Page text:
But I can't. No one would listen to me, because I stopped believing years ago. I can't even pray that God will bring to this church --His church-- the prophet she so desperately needs, because I don't believe in God or in prayer.
Reasons to be cheerful, #6: Sideways. A wonderful, wonderful film. If there's any director who ought to make an annual movie for the next twenty years, it's Alexander Payne.

06 November 2004

The hits just keep on coming: if Rhenquist retires before the end of the year and Bush makes a recess appointment after Jan. 1, the justice will be able to sit on the court without confirmation until late 2006. I can envision an awful lot of bad decisions coming in two years. Hang in there, Stevens!
Today's funny Wikipedia article: Fred Tuttle
It was mentioned in the comments that the ammendment to the Alabama constitution removing the requirement for segregated schools and the requirement of a poll tax is headed for a recount and is likely to fail narrowly.

A little bit of investegation shows that those against the ammendment claim that they're worried that by removing the clause saying that explains that saying there will be segregated schools does not mean to imply that there will be any right to an education at all. Apparently people are worried that if there's a right to an education, then there might be a right to a decent education for everyone, which could lead to tax increases (to pay for underfunded, read black, schools).

In other alabama news, in looking all this up I ran accross the 2000 election's real doozy in alabama. The ammendment eliminating the anti-miscegenation portion of the constitution passed by a resounding vote of 60%-40%. In a state that is 75% white voters, that means that around half of white people in Alabama actually voted to get rid of anti-miscegenation. We're making progress!

Remember this the next time people tell you southerners aren't bigots, and don't hate blacks, gays, and muslims. I'm sure a lot of them aren't bigots, BUT HALF THE WHITE PEOPLE IN THE STATE OF ALABAMA ARE FOR ANTI-MISCEGENATION LAWS!

Oh yeah, here are some links on the anti-miscegenation business: the text of the ammendment and the results of the vote
Not just blindsided, sickened.

Somehow, growing up christian, i somehow had the naive idea that most of the evangelical christians in this country were christian because they love Jesus and love their fellow man. Apparently I was wrong. Apparently the most important thing is that Jesus hates fags too.

I thought that christians actually thought moral issues meant things like, oh, not killing random arabs as revenge just cause 10 of them crashed into the world trade center, or not letting the government take your children away just because one parent died. But, apparently I was wrong.

I, for one, do not intend to set foot in a church in a conservative church in this country for any reason for a long long time.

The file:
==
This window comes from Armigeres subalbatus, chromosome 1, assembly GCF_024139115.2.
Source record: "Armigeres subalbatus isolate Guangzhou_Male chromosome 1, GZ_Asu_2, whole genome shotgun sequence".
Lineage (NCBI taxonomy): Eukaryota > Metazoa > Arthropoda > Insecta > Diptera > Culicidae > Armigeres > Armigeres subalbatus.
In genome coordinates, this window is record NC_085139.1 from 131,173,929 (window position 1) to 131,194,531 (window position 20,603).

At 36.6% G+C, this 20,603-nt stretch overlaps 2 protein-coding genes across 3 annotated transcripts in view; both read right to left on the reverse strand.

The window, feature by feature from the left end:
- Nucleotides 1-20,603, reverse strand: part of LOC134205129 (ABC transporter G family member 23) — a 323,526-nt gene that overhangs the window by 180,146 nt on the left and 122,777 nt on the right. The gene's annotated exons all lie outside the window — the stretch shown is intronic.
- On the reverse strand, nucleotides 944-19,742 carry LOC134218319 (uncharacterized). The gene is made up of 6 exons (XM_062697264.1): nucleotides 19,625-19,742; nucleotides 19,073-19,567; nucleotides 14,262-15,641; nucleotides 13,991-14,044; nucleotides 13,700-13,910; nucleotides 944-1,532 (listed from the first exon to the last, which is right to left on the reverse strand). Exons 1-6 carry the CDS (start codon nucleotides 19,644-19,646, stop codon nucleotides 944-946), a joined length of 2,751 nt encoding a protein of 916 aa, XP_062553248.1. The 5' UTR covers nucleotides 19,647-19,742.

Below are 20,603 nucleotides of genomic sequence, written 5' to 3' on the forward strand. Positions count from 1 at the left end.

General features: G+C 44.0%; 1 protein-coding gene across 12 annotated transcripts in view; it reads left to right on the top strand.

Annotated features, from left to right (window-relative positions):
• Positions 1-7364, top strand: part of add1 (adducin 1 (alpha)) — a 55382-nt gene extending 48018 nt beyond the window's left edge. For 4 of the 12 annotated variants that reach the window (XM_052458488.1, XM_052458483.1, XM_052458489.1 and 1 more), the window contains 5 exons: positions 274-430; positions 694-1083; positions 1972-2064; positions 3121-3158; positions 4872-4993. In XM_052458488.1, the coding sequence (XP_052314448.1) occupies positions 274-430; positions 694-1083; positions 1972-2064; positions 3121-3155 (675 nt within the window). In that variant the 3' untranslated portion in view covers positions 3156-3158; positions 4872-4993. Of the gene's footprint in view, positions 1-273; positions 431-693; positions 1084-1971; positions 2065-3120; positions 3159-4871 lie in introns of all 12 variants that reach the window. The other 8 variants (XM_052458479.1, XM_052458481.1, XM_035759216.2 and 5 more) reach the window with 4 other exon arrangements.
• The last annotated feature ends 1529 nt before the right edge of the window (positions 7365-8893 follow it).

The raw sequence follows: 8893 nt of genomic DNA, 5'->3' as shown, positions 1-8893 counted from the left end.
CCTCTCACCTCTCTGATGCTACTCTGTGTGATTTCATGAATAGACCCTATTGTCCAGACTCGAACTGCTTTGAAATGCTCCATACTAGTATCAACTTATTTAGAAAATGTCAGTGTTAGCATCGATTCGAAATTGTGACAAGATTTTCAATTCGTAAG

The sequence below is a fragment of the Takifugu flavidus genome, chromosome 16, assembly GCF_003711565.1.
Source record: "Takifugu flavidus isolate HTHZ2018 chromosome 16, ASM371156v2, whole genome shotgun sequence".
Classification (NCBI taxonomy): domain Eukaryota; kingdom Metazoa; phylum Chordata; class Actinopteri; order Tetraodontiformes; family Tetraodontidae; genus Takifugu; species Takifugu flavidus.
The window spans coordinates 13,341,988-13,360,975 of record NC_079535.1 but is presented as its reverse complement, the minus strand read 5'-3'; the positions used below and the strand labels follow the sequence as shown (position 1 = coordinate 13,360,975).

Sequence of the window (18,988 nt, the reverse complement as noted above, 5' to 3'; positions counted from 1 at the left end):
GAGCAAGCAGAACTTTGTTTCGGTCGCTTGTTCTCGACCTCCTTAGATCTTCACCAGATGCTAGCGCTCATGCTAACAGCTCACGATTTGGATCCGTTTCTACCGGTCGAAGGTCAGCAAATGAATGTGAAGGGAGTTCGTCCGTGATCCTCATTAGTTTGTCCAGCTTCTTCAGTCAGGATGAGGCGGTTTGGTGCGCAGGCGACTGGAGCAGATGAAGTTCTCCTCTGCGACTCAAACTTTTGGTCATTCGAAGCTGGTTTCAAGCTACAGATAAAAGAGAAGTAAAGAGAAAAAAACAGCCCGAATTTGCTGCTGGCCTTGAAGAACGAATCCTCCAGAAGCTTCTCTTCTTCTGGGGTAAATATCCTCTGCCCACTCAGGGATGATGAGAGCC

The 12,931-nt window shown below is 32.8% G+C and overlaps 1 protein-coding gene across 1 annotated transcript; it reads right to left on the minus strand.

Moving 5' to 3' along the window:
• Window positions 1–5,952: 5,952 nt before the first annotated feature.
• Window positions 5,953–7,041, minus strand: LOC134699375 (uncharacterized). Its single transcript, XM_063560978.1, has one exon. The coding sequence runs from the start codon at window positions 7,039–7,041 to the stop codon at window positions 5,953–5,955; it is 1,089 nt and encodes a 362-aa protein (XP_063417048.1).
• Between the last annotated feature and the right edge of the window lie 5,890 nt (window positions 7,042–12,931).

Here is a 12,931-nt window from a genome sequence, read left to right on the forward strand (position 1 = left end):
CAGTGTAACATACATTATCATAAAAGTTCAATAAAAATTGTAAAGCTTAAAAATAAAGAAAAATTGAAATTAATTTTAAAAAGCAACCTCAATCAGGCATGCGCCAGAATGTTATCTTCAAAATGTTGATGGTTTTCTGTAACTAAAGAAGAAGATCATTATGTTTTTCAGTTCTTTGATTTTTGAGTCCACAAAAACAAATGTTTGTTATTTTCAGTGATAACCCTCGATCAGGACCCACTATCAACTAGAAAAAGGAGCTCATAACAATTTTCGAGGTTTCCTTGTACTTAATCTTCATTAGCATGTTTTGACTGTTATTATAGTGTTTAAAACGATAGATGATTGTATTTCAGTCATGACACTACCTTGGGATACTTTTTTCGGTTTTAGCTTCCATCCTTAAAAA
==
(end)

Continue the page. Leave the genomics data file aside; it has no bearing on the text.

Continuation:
05 November 2004

Karl Rove is a fucking genius. This has probably occurred to some of you already, but this article makes such a good point that I feel compelled to repeat it here: while the Democrats were engaged in expensive and uncertain efforts to get out the vote, the Republicans managed to do the same thing at far less effort and cost by putting referendums on gay marriage on the ballot in eleven states, which guaranteed a massive turnout from evangelical Christians. Evangelical Christians showed up to vote against gay marriage, but they stayed to vote for Bush. And that's how he won Ohio. The referendums themselves will be challenged and probably defeated in the courts, but in terms of motivating the voters who were needed to re-elect the president, they succeeded brilliantly.

As Noah notes below, other factors, such as the "security moms" turnout, were certainly involved. Still, the gay marriage issue was a component of Rove's explicit turnout strategy that unambiguously had a tremendous impact on the election, and I think that most Democrats were blindsided by how well it worked. I sure as hell was.

04 November 2004

Reasons to be cheerful, #5: Tom Wolfe's new novel, I Am Charlotte Simmons, will be released next Tuesday, and it looks pretty great.
Reasons to be cheerful, #4: Drew is currently writing a polemical, rage-filled Asian-American novel called Jaundice, available online, at the rate of 2,000 words a day. Apparently one half of a composite character will be based on me.
Day 6: Supplies are dwindling, and so is morale. The rescuers say it'll be at least another day until they can set us free, and probably closer to three -- not much comfort. We were airlifted in a supply of DVDs yesterday afternoon: Ben-Hur, Titanic, and Diamonds are Forever. I had vowed never to watch Titanic, but at this point my defenses are so weakened that resistance may be futile. And Ben-Hur is four hours long -- far too long for my current stamina. Not the choicest selections. Meanwhile, I can only sit here in these ever-unchanging surroundings and dream of returning to civilization.
Reasons to be cheerful, #3: According to the Associated Press, Ashcroft will probably resign soon.
Reasons to be cheerful, #2: This picture of Peter O'Toole, Jason Patric, and Roger Ebert, which I think I'm going to clip and put in my wallet.
Reasons to be cheerful, #1: Badly Drawn Boy is coming to a theater near you.

03 November 2004

Quick bit of research I just did: if the 2000 electoral votes are assigned proportionally in each state, the tally is Gore 258, Bush 262, Nader 7, with 11 unassigned because of rounding. 262 isn't a majority (even of the reduced number), so the election goes to the House, where (presumably) Bush wins. If the votes are assigned with 2 to the overall winner in each state and the rest divided proportionally, then Bush's ability to win the small states makes it Gore 251, Bush 271, Nader 5 -- another Bush win. So there's pretty much no way to maintain any semblance of the Electoral College and have Gore win, unless you count shooting Nader a week before the election. And the Electoral College will never disappear, because you need 34 states to pass an amendment and there are at least 16 states that are small enough to benefit from the disproportionate assignment of power (17 states alone with 5 or fewer EVs).